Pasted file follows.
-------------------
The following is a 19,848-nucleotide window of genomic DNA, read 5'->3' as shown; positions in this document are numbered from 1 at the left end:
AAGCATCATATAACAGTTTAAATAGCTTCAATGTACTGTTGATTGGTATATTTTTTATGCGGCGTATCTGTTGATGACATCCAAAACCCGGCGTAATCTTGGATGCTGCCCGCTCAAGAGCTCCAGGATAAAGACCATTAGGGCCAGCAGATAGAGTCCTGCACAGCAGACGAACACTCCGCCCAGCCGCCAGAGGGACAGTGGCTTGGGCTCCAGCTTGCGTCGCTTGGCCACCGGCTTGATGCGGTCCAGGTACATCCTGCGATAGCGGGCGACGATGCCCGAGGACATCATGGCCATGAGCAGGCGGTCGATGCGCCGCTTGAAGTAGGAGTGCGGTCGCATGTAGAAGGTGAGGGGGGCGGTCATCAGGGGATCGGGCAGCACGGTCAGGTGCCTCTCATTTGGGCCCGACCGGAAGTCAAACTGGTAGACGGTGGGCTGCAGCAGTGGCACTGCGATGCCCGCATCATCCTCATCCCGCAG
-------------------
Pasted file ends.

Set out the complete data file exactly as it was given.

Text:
The following is a 19,848-nucleotide window of genomic DNA, read 5'->3' as shown; positions in this document are numbered from 1 at the left end:
AAGCATCATATAACAGTTTAAATAGCTTCAATGTACTGTTGATTGGTATATTTTTTATGCGGCGTATCTGTTGATGACATCCAAAACCCGGCGTAATCTTGGATGCTGCCCGCTCAAGAGCTCCAGGATAAAGACCATTAGGGCCAGCAGATAGAGTCCTGCACAGCAGACGAACACTCCGCCCAGCCGCCAGAGGGACAGTGGCTTGGGCTCCAGCTTGCGTCGCTTGGCCACCGGCTTGATGCGGTCCAGGTACATCCTGCGATAGCGGGCGACGATGCCCGAGGACATCATGGCCATGAGCAGGCGGTCGATGCGCCGCTTGAAGTAGGAGTGCGGTCGCATGTAGAAGGTGAGGGGGGCGGTCATCAGGGGATCGGGCAGCACGGTCAGGTGCCTCTCATTTGGGCCCGACCGGAAGTCAAACTGGTAGACGGTGGGCTGCAGCAGTGGCACTGCGATGCCCGCATCATCCTCATCCCGCAG